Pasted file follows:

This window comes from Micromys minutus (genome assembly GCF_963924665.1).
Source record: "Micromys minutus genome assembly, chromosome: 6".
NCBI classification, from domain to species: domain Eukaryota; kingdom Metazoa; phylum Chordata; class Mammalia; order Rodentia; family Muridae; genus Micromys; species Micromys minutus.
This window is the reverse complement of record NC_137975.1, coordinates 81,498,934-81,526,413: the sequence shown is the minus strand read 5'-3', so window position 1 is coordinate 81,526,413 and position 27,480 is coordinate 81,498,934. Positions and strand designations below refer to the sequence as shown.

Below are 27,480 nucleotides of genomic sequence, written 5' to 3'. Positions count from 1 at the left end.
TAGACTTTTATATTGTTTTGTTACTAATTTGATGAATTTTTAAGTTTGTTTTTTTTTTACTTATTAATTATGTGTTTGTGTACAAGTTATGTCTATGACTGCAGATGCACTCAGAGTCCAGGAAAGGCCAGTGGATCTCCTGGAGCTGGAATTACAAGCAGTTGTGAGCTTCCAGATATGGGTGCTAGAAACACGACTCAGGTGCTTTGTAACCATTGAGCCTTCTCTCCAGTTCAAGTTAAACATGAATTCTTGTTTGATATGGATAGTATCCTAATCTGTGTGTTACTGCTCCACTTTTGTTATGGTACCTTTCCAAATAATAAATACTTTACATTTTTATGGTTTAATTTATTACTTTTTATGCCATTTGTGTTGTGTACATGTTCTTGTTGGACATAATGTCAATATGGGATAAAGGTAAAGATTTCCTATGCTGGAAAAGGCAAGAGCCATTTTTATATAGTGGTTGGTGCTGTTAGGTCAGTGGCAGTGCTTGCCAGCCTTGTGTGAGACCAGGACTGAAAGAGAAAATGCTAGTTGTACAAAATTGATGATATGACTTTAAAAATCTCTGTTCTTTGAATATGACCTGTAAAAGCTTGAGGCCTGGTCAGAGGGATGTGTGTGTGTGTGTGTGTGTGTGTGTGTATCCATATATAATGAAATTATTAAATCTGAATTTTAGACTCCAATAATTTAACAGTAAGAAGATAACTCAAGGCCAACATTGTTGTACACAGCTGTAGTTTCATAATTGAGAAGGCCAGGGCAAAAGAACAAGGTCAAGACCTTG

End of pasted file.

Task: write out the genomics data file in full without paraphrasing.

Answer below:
This window comes from Micromys minutus (genome assembly GCF_963924665.1).
Source record: "Micromys minutus genome assembly, chromosome: 6".
NCBI classification, from domain to species: domain Eukaryota; kingdom Metazoa; phylum Chordata; class Mammalia; order Rodentia; family Muridae; genus Micromys; species Micromys minutus.
This window is the reverse complement of record NC_137975.1, coordinates 81,498,934-81,526,413: the sequence shown is the minus strand read 5'-3', so window position 1 is coordinate 81,526,413 and position 27,480 is coordinate 81,498,934. Positions and strand designations below refer to the sequence as shown.

Below are 27,480 nucleotides of genomic sequence, written 5' to 3'. Positions count from 1 at the left end.
TAGACTTTTATATTGTTTTGTTACTAATTTGATGAATTTTTAAGTTTGTTTTTTTTTTACTTATTAATTATGTGTTTGTGTACAAGTTATGTCTATGACTGCAGATGCACTCAGAGTCCAGGAAAGGCCAGTGGATCTCCTGGAGCTGGAATTACAAGCAGTTGTGAGCTTCCAGATATGGGTGCTAGAAACACGACTCAGGTGCTTTGTAACCATTGAGCCTTCTCTCCAGTTCAAGTTAAACATGAATTCTTGTTTGATATGGATAGTATCCTAATCTGTGTGTTACTGCTCCACTTTTGTTATGGTACCTTTCCAAATAATAAATACTTTACATTTTTATGGTTTAATTTATTACTTTTTATGCCATTTGTGTTGTGTACATGTTCTTGTTGGACATAATGTCAATATGGGATAAAGGTAAAGATTTCCTATGCTGGAAAAGGCAAGAGCCATTTTTATATAGTGGTTGGTGCTGTTAGGTCAGTGGCAGTGCTTGCCAGCCTTGTGTGAGACCAGGACTGAAAGAGAAAATGCTAGTTGTACAAAATTGATGATATGACTTTAAAAATCTCTGTTCTTTGAATATGACCTGTAAAAGCTTGAGGCCTGGTCAGAGGGATGTGTGTGTGTGTGTGTGTGTGTGTGTGTATCCATATATAATGAAATTATTAAATCTGAATTTTAGACTCCAATAATTTAACAGTAAGAAGATAACTCAAGGCCAACATTGTTGTACACAGCTGTAGTTTCATAATTGAGAAGGCCAGGGCAAAAGAACAAGGTCAAGACCTTG